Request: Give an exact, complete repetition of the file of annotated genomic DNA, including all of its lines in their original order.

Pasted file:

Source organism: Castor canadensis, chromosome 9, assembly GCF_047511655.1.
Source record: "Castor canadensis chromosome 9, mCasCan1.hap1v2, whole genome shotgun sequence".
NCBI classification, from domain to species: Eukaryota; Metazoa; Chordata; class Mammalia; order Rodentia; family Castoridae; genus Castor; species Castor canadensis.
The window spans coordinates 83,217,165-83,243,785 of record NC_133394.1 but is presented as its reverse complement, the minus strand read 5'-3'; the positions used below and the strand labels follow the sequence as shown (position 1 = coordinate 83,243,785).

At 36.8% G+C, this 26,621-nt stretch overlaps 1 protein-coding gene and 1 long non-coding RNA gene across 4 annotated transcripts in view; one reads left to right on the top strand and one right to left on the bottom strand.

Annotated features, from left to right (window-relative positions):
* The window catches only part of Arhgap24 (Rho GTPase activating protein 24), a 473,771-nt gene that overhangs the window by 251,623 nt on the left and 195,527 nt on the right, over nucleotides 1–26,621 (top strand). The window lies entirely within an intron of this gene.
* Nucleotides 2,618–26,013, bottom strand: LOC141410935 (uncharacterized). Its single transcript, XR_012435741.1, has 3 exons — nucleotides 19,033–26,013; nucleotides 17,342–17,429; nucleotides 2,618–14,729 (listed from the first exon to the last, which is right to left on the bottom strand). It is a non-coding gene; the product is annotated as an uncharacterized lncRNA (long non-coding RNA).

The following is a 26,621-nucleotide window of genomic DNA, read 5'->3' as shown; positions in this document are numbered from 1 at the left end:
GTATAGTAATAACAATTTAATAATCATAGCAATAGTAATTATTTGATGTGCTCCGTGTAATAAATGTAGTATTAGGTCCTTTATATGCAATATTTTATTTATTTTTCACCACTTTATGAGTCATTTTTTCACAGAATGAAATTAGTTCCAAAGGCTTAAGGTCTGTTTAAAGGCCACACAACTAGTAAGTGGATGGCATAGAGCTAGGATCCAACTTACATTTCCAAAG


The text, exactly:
Source organism: Castor canadensis, chromosome 9, assembly GCF_047511655.1.
Source record: "Castor canadensis chromosome 9, mCasCan1.hap1v2, whole genome shotgun sequence".
NCBI classification, from domain to species: Eukaryota; Metazoa; Chordata; class Mammalia; order Rodentia; family Castoridae; genus Castor; species Castor canadensis.
The window spans coordinates 83,217,165-83,243,785 of record NC_133394.1 but is presented as its reverse complement, the minus strand read 5'-3'; the positions used below and the strand labels follow the sequence as shown (position 1 = coordinate 83,243,785).

At 36.8% G+C, this 26,621-nt stretch overlaps 1 protein-coding gene and 1 long non-coding RNA gene across 4 annotated transcripts in view; one reads left to right on the top strand and one right to left on the bottom strand.

Annotated features, from left to right (window-relative positions):
* The window catches only part of Arhgap24 (Rho GTPase activating protein 24), a 473,771-nt gene that overhangs the window by 251,623 nt on the left and 195,527 nt on the right, over nucleotides 1–26,621 (top strand). The window lies entirely within an intron of this gene.
* Nucleotides 2,618–26,013, bottom strand: LOC141410935 (uncharacterized). Its single transcript, XR_012435741.1, has 3 exons — nucleotides 19,033–26,013; nucleotides 17,342–17,429; nucleotides 2,618–14,729 (listed from the first exon to the last, which is right to left on the bottom strand). It is a non-coding gene; the product is annotated as an uncharacterized lncRNA (long non-coding RNA).

The following is a 26,621-nucleotide window of genomic DNA, read 5'->3' as shown; positions in this document are numbered from 1 at the left end:
GTATAGTAATAACAATTTAATAATCATAGCAATAGTAATTATTTGATGTGCTCCGTGTAATAAATGTAGTATTAGGTCCTTTATATGCAATATTTTATTTATTTTTCACCACTTTATGAGTCATTTTTTCACAGAATGAAATTAGTTCCAAAGGCTTAAGGTCTGTTTAAAGGCCACACAACTAGTAAGTGGATGGCATAGAGCTAGGATCCAACTTACATTTCCAAAG